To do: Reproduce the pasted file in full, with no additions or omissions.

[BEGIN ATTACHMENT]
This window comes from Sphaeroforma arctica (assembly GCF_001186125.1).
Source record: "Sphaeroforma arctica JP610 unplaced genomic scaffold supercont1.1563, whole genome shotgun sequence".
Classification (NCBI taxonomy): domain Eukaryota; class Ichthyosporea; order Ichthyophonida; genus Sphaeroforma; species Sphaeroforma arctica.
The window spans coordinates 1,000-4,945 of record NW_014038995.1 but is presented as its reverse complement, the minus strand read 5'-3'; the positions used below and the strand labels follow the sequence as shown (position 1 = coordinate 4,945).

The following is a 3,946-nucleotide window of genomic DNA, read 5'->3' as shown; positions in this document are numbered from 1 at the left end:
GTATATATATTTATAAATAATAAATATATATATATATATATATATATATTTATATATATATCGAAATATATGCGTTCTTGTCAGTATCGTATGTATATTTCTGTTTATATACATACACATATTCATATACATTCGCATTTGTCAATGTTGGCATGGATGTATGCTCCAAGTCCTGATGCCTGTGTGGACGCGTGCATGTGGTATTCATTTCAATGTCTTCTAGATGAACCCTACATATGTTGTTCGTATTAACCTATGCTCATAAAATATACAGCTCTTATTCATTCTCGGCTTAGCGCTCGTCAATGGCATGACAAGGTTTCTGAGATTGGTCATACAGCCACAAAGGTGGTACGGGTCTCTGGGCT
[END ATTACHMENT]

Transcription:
This window comes from Sphaeroforma arctica (assembly GCF_001186125.1).
Source record: "Sphaeroforma arctica JP610 unplaced genomic scaffold supercont1.1563, whole genome shotgun sequence".
Classification (NCBI taxonomy): domain Eukaryota; class Ichthyosporea; order Ichthyophonida; genus Sphaeroforma; species Sphaeroforma arctica.
The window spans coordinates 1,000-4,945 of record NW_014038995.1 but is presented as its reverse complement, the minus strand read 5'-3'; the positions used below and the strand labels follow the sequence as shown (position 1 = coordinate 4,945).

The following is a 3,946-nucleotide window of genomic DNA, read 5'->3' as shown; positions in this document are numbered from 1 at the left end:
GTATATATATTTATAAATAATAAATATATATATATATATATATATATATTTATATATATATCGAAATATATGCGTTCTTGTCAGTATCGTATGTATATTTCTGTTTATATACATACACATATTCATATACATTCGCATTTGTCAATGTTGGCATGGATGTATGCTCCAAGTCCTGATGCCTGTGTGGACGCGTGCATGTGGTATTCATTTCAATGTCTTCTAGATGAACCCTACATATGTTGTTCGTATTAACCTATGCTCATAAAATATACAGCTCTTATTCATTCTCGGCTTAGCGCTCGTCAATGGCATGACAAGGTTTCTGAGATTGGTCATACAGCCACAAAGGTGGTACGGGTCTCTGGGCT